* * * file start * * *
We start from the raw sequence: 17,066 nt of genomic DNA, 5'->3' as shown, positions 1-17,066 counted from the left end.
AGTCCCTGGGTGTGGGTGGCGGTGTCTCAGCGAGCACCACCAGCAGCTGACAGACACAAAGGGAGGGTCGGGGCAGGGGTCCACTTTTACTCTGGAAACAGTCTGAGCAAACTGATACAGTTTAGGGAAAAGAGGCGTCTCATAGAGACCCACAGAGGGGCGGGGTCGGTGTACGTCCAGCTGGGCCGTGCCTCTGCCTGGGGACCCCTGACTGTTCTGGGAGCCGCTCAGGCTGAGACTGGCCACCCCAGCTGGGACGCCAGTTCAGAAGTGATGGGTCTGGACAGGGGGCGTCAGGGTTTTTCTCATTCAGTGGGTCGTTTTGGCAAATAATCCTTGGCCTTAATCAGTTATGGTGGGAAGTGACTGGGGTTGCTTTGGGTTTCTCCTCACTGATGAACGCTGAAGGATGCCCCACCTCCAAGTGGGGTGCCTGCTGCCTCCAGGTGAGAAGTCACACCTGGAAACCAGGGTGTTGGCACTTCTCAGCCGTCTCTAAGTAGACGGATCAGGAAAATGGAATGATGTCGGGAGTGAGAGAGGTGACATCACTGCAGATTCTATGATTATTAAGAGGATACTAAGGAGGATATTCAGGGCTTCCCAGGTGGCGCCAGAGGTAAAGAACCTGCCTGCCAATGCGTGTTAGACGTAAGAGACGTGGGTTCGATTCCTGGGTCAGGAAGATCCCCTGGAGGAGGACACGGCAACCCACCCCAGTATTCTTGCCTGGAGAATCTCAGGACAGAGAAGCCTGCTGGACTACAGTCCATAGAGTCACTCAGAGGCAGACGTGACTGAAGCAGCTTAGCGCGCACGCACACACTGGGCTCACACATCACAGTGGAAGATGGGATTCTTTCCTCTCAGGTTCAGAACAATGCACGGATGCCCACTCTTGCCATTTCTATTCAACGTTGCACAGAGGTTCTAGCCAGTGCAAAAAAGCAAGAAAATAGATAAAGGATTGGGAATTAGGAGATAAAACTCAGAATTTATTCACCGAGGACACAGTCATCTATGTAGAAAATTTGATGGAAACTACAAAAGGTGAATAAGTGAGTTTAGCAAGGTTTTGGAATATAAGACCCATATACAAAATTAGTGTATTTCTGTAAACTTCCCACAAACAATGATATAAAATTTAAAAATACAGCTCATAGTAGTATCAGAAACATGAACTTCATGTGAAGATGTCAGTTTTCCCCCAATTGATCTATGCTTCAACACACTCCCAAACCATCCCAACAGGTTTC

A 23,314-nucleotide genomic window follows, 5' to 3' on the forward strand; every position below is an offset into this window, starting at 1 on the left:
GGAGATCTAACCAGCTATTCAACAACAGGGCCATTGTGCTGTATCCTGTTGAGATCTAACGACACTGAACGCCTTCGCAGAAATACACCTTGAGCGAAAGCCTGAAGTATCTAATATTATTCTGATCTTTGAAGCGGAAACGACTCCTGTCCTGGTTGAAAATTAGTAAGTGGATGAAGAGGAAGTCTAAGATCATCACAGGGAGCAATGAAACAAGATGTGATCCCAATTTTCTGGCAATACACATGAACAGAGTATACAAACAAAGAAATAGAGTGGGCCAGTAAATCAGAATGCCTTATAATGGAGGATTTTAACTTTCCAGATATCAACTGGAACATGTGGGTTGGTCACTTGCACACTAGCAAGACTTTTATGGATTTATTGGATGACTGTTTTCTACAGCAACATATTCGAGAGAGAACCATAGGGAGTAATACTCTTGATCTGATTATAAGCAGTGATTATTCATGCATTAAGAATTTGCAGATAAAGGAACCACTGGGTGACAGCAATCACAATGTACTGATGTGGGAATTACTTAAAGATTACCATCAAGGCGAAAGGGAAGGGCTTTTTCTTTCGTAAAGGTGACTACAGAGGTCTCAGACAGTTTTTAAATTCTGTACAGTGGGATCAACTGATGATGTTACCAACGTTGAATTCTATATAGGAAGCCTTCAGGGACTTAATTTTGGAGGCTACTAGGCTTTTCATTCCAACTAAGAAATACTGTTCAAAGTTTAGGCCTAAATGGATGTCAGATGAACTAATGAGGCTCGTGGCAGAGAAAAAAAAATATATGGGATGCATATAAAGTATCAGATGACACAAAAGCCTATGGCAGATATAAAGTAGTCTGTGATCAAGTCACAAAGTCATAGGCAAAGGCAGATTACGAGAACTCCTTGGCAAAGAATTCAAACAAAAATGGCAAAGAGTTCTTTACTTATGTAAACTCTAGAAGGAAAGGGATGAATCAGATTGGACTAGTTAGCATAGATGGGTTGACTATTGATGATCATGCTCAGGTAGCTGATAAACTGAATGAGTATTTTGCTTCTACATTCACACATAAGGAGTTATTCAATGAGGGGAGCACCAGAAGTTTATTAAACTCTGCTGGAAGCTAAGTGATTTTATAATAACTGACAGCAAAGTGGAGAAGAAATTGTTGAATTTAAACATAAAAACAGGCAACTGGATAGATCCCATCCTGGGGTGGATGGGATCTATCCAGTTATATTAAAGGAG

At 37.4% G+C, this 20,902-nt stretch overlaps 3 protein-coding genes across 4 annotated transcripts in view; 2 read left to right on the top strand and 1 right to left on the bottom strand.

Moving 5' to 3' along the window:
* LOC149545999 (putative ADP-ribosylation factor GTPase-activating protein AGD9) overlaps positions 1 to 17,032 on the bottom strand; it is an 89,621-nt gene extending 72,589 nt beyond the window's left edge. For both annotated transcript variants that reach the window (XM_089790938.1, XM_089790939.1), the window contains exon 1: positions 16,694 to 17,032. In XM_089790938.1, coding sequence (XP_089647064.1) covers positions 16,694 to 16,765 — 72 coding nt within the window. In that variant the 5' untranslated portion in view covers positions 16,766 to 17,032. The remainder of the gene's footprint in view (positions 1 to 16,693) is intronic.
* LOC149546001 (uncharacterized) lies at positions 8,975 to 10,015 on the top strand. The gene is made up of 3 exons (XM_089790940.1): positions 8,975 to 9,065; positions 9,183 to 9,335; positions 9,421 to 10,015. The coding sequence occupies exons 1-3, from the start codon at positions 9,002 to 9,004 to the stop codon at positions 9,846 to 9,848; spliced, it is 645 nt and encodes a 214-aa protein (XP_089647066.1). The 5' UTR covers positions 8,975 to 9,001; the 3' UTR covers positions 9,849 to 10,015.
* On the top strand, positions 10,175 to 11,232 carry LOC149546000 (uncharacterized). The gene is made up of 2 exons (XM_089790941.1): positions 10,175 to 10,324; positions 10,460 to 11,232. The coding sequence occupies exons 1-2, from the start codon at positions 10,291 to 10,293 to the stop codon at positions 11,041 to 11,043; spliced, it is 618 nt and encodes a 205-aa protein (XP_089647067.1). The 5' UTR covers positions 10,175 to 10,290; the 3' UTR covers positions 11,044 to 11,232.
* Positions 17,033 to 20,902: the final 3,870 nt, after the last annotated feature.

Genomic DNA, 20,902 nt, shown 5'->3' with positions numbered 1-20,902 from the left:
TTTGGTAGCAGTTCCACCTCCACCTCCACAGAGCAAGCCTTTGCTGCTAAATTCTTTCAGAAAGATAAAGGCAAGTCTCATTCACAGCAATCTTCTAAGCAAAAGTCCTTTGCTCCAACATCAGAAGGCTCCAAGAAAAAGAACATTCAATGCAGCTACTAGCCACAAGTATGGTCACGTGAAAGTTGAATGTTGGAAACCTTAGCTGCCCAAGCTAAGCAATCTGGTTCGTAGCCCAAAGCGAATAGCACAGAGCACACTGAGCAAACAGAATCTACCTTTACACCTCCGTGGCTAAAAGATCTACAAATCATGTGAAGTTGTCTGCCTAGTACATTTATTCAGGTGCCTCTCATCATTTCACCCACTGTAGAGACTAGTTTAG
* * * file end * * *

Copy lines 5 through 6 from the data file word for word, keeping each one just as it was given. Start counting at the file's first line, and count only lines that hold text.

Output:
At 37.4% G+C, this 20,902-nt stretch overlaps 3 protein-coding genes across 4 annotated transcripts in view; 2 read left to right on the top strand and 1 right to left on the bottom strand.

Moving 5' to 3' along the window: